Potential logging on Flores highlights a discrepancy on where those Eehmis areas lie – environmentalists say the areas include the remaining intact watersheds of Clayoquot Sound, while First Nations contend those areas are defined at the discretion of the nations’ hereditary chiefs.

FOCS did not sign the MOU but has since joined a group of six environmental organizations calling on the province to shelve the applications for Flores while it explores economic alternatives to industrial logging in Clayoquot Sound.

According to Lewis, part of that solution could come through Conservation Financing, a model developed in the Great Bear Rainforest.

In 2006 a set of agreements between government, industry, First Nations and environmentalists resulted in a $120 million fund for conservation management projects and ecologically sustainable business ventures along BC’s central coast.

Lewis believes some of what was achieved in the Great Bear can be brought to Clayoquot Sound.

“The thing that they did figure out is that you can’t impose protection on a nation and not provide any alternative economy,” he said.

Moving forward 

John O. Frank, chief councillor of the Ahousaht First Nation, speaks with candour when it comes to his vision for the nation.

“If I didn’t own a car, if I didn’t own a telephone … I wouldn’t even look at another tree,” he said. “We have people who want to become part of society in that style of life, and we can’t change that because it was introduced to us. When you introduce something to society, how do you know it’s going to stop?”

According to Frank, 60 per cent of the island’s work force is unemployed. More than 200 of its on-reserve members are under the age of 20.

Valerie Langer, ForestEthics director of BC Forest Campaigns, assures there is more to the local economy than what traditional industry paradigms have to offer.

“The options are endless … from shellfish culturing to seaweed processing for Asian markets, to essential oils, to tourism opportunities to the stuff you might not even think of in terms of a place like Ahousaht – call centres,” said Langer.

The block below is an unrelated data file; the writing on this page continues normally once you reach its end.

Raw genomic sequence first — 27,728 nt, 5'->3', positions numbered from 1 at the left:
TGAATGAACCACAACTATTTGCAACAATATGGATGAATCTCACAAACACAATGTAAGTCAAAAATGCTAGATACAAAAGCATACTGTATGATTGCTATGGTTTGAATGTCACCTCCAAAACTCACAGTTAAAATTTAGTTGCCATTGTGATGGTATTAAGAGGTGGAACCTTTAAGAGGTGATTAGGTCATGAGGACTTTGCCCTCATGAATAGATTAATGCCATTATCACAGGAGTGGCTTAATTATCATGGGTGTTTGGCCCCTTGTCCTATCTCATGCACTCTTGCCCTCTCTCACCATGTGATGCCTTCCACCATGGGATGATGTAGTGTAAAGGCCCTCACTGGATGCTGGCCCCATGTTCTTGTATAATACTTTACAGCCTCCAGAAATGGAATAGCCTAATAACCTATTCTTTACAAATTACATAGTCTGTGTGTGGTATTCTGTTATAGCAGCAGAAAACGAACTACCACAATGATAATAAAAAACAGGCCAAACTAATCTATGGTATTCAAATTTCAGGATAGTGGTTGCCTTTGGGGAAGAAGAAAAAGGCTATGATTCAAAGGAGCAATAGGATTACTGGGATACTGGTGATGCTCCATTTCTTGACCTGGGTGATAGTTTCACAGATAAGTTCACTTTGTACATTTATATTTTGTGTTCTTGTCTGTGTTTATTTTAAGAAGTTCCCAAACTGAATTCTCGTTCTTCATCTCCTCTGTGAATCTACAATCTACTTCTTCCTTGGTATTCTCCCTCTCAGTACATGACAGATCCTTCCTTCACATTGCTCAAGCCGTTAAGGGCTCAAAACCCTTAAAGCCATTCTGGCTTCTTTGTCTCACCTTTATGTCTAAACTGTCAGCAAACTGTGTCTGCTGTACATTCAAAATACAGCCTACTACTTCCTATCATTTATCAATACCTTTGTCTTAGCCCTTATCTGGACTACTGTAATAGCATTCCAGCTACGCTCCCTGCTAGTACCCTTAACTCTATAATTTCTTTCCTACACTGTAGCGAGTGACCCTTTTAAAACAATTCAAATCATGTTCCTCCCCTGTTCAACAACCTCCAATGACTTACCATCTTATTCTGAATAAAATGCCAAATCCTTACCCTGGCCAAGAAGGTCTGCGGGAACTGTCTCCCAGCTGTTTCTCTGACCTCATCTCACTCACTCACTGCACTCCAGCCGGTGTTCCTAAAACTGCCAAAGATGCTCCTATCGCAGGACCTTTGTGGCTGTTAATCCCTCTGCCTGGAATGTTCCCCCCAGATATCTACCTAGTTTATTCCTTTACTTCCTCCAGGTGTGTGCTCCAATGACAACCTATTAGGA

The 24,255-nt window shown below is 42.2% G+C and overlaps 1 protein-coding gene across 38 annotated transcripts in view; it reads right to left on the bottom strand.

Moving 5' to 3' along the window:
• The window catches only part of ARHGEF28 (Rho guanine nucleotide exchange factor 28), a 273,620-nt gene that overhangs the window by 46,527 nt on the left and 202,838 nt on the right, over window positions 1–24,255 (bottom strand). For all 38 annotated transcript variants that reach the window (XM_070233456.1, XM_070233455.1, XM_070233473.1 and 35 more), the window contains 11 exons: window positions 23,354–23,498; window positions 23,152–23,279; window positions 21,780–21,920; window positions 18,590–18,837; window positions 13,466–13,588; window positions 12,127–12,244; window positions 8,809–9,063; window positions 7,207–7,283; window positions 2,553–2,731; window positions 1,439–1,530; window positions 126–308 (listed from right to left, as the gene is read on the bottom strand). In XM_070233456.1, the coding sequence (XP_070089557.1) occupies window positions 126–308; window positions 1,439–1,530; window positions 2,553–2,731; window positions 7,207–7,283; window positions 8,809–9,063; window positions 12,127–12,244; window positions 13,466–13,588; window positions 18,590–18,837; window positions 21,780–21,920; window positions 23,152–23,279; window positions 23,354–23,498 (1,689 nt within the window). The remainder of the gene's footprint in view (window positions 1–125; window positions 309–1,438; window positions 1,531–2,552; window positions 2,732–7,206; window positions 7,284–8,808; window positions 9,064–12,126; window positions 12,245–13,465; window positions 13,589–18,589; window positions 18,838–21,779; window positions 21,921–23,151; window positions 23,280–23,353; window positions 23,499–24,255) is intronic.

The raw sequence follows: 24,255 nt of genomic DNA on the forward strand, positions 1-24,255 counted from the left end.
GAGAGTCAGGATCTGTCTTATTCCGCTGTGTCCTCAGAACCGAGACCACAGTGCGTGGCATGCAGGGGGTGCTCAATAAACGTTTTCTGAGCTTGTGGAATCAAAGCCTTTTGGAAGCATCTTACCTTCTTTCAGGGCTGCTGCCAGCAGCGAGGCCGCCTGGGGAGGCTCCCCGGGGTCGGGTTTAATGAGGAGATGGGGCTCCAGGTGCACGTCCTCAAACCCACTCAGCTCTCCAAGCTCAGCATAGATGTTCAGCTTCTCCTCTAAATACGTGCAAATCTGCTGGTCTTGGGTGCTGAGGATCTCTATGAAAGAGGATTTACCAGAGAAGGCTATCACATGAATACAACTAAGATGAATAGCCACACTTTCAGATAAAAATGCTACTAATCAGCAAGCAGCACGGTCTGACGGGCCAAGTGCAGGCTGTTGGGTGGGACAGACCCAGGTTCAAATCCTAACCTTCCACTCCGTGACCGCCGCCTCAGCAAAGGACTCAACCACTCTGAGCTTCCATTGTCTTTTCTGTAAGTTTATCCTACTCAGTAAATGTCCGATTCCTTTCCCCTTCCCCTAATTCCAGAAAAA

Take a project between the Heiltsuk, Haisla and Haida First Nations, Coastal First Nations-Great Bear Initiative, Royal Roads University and ForestEthics for example. Their working group produces a line of bath products made with essential oils harvested from cedar boughs that are provided at a Victoria-based hotel. There are plans to initiate small-scale commercialization this year, according to Johanna Helbig, project administrator for Coastal First Nations-Great Bear Initiative.

“… In order to move to a sustainable conservation-based economy in Clayoquot Sound, we have to have a very holistic approach that isn’t paternalistic, but that offers what we can to enable [First Nations] to do what they would like to do,” added Langer.

Back in Clayoquot, conservation talks are prospective at best, but the Tla-o-qui-aht First Nation – partial owners of Iisaak Forest Resources – is listening.

“We support any direction that will feed healthy homelands,” said Saya Masso, natural resource director for the nation. “I see a one hundred year economy – a one thousand year economy … I want to support the sustainable [jobs]. I want fish in our rivers and tourism, campgrounds, trails, and a value-added forestry industry with a lower footprint – and everyone working together to recognize and achieve that.”


Julia Prinselaar is a freelance journalist living on Salt Spring Island, BC.


Friends of Clayoquot Sound, http://

Sustainable Forest Management Plan, Tree Farm License 57, Timber Licenses, Tree Farm License 54 (Portion inside Clayoquot Sound). Iisaak Forest Resources Ltd. Term 2006-2011, with updates to January 31, 2012.

Flores Island Watershed Plan. Clayoquot Sound Technical Planning Committee, October 2003.

[From WS Summer 2012]